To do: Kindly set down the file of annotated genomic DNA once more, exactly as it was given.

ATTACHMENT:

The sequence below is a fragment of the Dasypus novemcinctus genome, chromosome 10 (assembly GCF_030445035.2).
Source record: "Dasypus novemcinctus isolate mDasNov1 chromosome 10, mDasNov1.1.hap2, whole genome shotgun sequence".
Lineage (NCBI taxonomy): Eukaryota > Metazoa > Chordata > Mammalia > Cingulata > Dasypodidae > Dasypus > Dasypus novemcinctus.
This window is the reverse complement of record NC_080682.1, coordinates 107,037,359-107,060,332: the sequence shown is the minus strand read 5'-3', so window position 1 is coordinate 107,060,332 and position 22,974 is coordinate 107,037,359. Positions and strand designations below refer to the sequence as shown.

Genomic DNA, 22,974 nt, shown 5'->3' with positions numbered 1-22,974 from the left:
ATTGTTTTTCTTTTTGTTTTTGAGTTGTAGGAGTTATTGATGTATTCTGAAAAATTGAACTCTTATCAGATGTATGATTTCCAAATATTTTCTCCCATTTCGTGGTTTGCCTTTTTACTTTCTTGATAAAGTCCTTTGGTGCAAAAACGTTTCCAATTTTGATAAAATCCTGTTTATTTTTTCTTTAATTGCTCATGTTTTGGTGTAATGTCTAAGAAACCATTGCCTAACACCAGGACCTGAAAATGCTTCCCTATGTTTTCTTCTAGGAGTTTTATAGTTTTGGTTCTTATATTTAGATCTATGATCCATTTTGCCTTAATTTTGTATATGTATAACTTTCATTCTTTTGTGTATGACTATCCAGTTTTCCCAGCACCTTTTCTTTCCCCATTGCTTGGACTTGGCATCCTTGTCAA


The sequence below is a fragment of the Dasypus novemcinctus genome, chromosome 10 (assembly GCF_030445035.2).
Source record: "Dasypus novemcinctus isolate mDasNov1 chromosome 10, mDasNov1.1.hap2, whole genome shotgun sequence".
Lineage (NCBI taxonomy): Eukaryota > Metazoa > Chordata > Mammalia > Cingulata > Dasypodidae > Dasypus > Dasypus novemcinctus.
This window is the reverse complement of record NC_080682.1, coordinates 107,037,359-107,060,332: the sequence shown is the minus strand read 5'-3', so window position 1 is coordinate 107,060,332 and position 22,974 is coordinate 107,037,359. Positions and strand designations below refer to the sequence as shown.

Genomic DNA, 22,974 nt, shown 5'->3' with positions numbered 1-22,974 from the left:
ATTGTTTTTCTTTTTGTTTTTGAGTTGTAGGAGTTATTGATGTATTCTGAAAAATTGAACTCTTATCAGATGTATGATTTCCAAATATTTTCTCCCATTTCGTGGTTTGCCTTTTTACTTTCTTGATAAAGTCCTTTGGTGCAAAAACGTTTCCAATTTTGATAAAATCCTGTTTATTTTTTCTTTAATTGCTCATGTTTTGGTGTAATGTCTAAGAAACCATTGCCTAACACCAGGACCTGAAAATGCTTCCCTATGTTTTCTTCTAGGAGTTTTATAGTTTTGGTTCTTATATTTAGATCTATGATCCATTTTGCCTTAATTTTGTATATGTATAACTTTCATTCTTTTGTGTATGACTATCCAGTTTTCCCAGCACCTTTTCTTTCCCCATTGCTTGGACTTGGCATCCTTGTCAA